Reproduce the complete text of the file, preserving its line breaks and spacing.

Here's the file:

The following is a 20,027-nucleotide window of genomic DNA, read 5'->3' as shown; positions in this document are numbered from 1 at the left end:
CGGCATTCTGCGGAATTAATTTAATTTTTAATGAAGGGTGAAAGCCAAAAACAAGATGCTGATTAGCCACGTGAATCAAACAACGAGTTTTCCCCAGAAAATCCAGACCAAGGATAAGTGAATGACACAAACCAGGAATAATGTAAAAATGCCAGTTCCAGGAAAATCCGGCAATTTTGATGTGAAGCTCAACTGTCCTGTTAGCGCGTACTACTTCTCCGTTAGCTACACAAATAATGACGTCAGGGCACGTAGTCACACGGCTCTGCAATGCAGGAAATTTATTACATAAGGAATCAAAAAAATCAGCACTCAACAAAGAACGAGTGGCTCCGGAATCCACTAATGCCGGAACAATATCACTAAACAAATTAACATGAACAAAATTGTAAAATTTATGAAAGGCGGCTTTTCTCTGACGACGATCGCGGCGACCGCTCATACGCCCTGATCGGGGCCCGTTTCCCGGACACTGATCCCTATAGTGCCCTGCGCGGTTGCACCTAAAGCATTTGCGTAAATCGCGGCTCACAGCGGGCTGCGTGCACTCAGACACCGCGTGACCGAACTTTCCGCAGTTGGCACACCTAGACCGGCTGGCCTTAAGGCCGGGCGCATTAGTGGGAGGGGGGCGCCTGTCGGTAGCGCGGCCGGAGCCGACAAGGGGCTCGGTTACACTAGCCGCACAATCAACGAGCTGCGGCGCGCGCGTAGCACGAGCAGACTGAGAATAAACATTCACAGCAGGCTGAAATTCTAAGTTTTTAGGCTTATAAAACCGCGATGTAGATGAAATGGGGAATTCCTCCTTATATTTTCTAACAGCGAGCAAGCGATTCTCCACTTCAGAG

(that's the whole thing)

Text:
The following is a 20,027-nucleotide window of genomic DNA, read 5'->3' as shown; positions in this document are numbered from 1 at the left end:
CGGCATTCTGCGGAATTAATTTAATTTTTAATGAAGGGTGAAAGCCAAAAACAAGATGCTGATTAGCCACGTGAATCAAACAACGAGTTTTCCCCAGAAAATCCAGACCAAGGATAAGTGAATGACACAAACCAGGAATAATGTAAAAATGCCAGTTCCAGGAAAATCCGGCAATTTTGATGTGAAGCTCAACTGTCCTGTTAGCGCGTACTACTTCTCCGTTAGCTACACAAATAATGACGTCAGGGCACGTAGTCACACGGCTCTGCAATGCAGGAAATTTATTACATAAGGAATCAAAAAAATCAGCACTCAACAAAGAACGAGTGGCTCCGGAATCCACTAATGCCGGAACAATATCACTAAACAAATTAACATGAACAAAATTGTAAAATTTATGAAAGGCGGCTTTTCTCTGACGACGATCGCGGCGACCGCTCATACGCCCTGATCGGGGCCCGTTTCCCGGACACTGATCCCTATAGTGCCCTGCGCGGTTGCACCTAAAGCATTTGCGTAAATCGCGGCTCACAGCGGGCTGCGTGCACTCAGACACCGCGTGACCGAACTTTCCGCAGTTGGCACACCTAGACCGGCTGGCCTTAAGGCCGGGCGCATTAGTGGGAGGGGGGCGCCTGTCGGTAGCGCGGCCGGAGCCGACAAGGGGCTCGGTTACACTAGCCGCACAATCAACGAGCTGCGGCGCGCGCGTAGCACGAGCAGACTGAGAATAAACATTCACAGCAGGCTGAAATTCTAAGTTTTTAGGCTTATAAAACCGCGATGTAGATGAAATGGGGAATTCCTCCTTATATTTTCTAACAGCGAGCAAGCGATTCTCCACTTCAGAG